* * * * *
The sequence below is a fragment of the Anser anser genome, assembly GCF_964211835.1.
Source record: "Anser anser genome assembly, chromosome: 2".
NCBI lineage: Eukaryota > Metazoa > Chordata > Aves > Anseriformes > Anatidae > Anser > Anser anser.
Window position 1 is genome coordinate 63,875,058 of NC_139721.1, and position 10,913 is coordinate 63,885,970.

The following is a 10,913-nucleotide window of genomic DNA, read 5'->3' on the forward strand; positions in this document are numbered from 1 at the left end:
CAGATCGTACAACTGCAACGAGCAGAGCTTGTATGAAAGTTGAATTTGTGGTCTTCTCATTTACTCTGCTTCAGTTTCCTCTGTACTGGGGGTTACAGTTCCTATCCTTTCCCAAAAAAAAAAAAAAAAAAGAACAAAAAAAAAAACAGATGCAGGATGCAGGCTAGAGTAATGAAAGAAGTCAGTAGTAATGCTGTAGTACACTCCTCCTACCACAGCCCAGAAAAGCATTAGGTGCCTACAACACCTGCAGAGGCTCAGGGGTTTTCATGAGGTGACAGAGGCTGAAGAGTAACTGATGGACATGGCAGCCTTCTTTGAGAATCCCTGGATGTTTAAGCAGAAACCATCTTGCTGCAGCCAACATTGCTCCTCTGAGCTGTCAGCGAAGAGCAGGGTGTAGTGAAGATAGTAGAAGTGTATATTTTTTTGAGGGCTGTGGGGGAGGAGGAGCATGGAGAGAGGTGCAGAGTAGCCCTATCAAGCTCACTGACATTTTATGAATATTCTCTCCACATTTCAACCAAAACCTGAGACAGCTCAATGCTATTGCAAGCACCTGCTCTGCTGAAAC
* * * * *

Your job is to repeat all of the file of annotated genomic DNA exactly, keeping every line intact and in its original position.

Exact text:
The sequence below is a fragment of the Anser anser genome, assembly GCF_964211835.1.
Source record: "Anser anser genome assembly, chromosome: 2".
NCBI lineage: Eukaryota > Metazoa > Chordata > Aves > Anseriformes > Anatidae > Anser > Anser anser.
Window position 1 is genome coordinate 63,875,058 of NC_139721.1, and position 10,913 is coordinate 63,885,970.

The following is a 10,913-nucleotide window of genomic DNA, read 5'->3' on the forward strand; positions in this document are numbered from 1 at the left end:
CAGATCGTACAACTGCAACGAGCAGAGCTTGTATGAAAGTTGAATTTGTGGTCTTCTCATTTACTCTGCTTCAGTTTCCTCTGTACTGGGGGTTACAGTTCCTATCCTTTCCCAAAAAAAAAAAAAAAAAAGAACAAAAAAAAAAACAGATGCAGGATGCAGGCTAGAGTAATGAAAGAAGTCAGTAGTAATGCTGTAGTACACTCCTCCTACCACAGCCCAGAAAAGCATTAGGTGCCTACAACACCTGCAGAGGCTCAGGGGTTTTCATGAGGTGACAGAGGCTGAAGAGTAACTGATGGACATGGCAGCCTTCTTTGAGAATCCCTGGATGTTTAAGCAGAAACCATCTTGCTGCAGCCAACATTGCTCCTCTGAGCTGTCAGCGAAGAGCAGGGTGTAGTGAAGATAGTAGAAGTGTATATTTTTTTGAGGGCTGTGGGGGAGGAGGAGCATGGAGAGAGGTGCAGAGTAGCCCTATCAAGCTCACTGACATTTTATGAATATTCTCTCCACATTTCAACCAAAACCTGAGACAGCTCAATGCTATTGCAAGCACCTGCTCTGCTGAAAC